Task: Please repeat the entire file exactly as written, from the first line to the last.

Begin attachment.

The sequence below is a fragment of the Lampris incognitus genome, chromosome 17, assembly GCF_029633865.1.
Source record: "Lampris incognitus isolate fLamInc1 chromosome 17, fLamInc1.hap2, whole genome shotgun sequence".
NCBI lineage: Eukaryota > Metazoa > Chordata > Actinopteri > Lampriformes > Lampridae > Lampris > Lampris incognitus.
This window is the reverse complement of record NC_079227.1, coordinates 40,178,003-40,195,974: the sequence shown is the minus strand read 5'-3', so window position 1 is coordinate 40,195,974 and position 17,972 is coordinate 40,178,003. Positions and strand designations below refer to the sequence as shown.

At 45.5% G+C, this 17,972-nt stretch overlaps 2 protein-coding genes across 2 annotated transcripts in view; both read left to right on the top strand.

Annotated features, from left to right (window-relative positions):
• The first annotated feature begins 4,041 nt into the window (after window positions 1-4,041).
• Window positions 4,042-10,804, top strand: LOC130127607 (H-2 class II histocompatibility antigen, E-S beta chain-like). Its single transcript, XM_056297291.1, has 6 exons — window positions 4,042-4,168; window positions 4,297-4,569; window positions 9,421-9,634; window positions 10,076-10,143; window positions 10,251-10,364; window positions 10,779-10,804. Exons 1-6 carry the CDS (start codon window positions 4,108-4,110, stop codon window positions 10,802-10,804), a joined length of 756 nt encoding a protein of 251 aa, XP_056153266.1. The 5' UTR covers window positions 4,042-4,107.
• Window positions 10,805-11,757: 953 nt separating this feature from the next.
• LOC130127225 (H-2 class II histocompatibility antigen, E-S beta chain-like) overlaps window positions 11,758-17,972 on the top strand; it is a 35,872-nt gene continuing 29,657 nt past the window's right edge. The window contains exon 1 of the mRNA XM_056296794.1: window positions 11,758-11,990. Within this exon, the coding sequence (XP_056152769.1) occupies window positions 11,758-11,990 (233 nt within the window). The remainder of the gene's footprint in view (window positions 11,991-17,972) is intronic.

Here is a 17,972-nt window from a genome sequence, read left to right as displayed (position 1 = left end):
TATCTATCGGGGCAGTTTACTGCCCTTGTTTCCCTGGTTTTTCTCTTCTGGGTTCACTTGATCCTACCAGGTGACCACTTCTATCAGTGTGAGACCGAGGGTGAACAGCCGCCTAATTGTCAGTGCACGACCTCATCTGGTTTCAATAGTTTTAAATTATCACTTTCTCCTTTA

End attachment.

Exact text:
The sequence below is a fragment of the Lampris incognitus genome, chromosome 17, assembly GCF_029633865.1.
Source record: "Lampris incognitus isolate fLamInc1 chromosome 17, fLamInc1.hap2, whole genome shotgun sequence".
NCBI lineage: Eukaryota > Metazoa > Chordata > Actinopteri > Lampriformes > Lampridae > Lampris > Lampris incognitus.
This window is the reverse complement of record NC_079227.1, coordinates 40,178,003-40,195,974: the sequence shown is the minus strand read 5'-3', so window position 1 is coordinate 40,195,974 and position 17,972 is coordinate 40,178,003. Positions and strand designations below refer to the sequence as shown.

At 45.5% G+C, this 17,972-nt stretch overlaps 2 protein-coding genes across 2 annotated transcripts in view; both read left to right on the top strand.

Annotated features, from left to right (window-relative positions):
• The first annotated feature begins 4,041 nt into the window (after window positions 1-4,041).
• Window positions 4,042-10,804, top strand: LOC130127607 (H-2 class II histocompatibility antigen, E-S beta chain-like). Its single transcript, XM_056297291.1, has 6 exons — window positions 4,042-4,168; window positions 4,297-4,569; window positions 9,421-9,634; window positions 10,076-10,143; window positions 10,251-10,364; window positions 10,779-10,804. Exons 1-6 carry the CDS (start codon window positions 4,108-4,110, stop codon window positions 10,802-10,804), a joined length of 756 nt encoding a protein of 251 aa, XP_056153266.1. The 5' UTR covers window positions 4,042-4,107.
• Window positions 10,805-11,757: 953 nt separating this feature from the next.
• LOC130127225 (H-2 class II histocompatibility antigen, E-S beta chain-like) overlaps window positions 11,758-17,972 on the top strand; it is a 35,872-nt gene continuing 29,657 nt past the window's right edge. The window contains exon 1 of the mRNA XM_056296794.1: window positions 11,758-11,990. Within this exon, the coding sequence (XP_056152769.1) occupies window positions 11,758-11,990 (233 nt within the window). The remainder of the gene's footprint in view (window positions 11,991-17,972) is intronic.

Here is a 17,972-nt window from a genome sequence, read left to right as displayed (position 1 = left end):
TATCTATCGGGGCAGTTTACTGCCCTTGTTTCCCTGGTTTTTCTCTTCTGGGTTCACTTGATCCTACCAGGTGACCACTTCTATCAGTGTGAGACCGAGGGTGAACAGCCGCCTAATTGTCAGTGCACGACCTCATCTGGTTTCAATAGTTTTAAATTATCACTTTCTCCTTTA